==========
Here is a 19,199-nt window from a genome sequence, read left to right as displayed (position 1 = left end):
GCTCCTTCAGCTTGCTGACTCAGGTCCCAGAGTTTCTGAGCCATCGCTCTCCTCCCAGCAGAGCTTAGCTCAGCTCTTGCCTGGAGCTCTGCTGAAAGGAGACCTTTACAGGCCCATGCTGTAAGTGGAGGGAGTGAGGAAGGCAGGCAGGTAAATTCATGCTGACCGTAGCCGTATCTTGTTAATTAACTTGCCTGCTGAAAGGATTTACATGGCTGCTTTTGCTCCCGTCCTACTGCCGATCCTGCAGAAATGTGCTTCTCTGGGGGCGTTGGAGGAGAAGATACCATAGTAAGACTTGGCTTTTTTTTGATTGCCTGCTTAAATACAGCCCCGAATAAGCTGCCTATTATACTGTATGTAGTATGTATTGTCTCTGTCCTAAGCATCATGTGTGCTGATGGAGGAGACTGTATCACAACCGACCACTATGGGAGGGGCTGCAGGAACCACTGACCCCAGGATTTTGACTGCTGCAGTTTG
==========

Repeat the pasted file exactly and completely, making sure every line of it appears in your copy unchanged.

Here is a 19,199-nt window from a genome sequence, read left to right as displayed (position 1 = left end):
GCTCCTTCAGCTTGCTGACTCAGGTCCCAGAGTTTCTGAGCCATCGCTCTCCTCCCAGCAGAGCTTAGCTCAGCTCTTGCCTGGAGCTCTGCTGAAAGGAGACCTTTACAGGCCCATGCTGTAAGTGGAGGGAGTGAGGAAGGCAGGCAGGTAAATTCATGCTGACCGTAGCCGTATCTTGTTAATTAACTTGCCTGCTGAAAGGATTTACATGGCTGCTTTTGCTCCCGTCCTACTGCCGATCCTGCAGAAATGTGCTTCTCTGGGGGCGTTGGAGGAGAAGATACCATAGTAAGACTTGGCTTTTTTTTGATTGCCTGCTTAAATACAGCCCCGAATAAGCTGCCTATTATACTGTATGTAGTATGTATTGTCTCTGTCCTAAGCATCATGTGTGCTGATGGAGGAGACTGTATCACAACCGACCACTATGGGAGGGGCTGCAGGAACCACTGACCCCAGGATTTTGACTGCTGCAGTTTG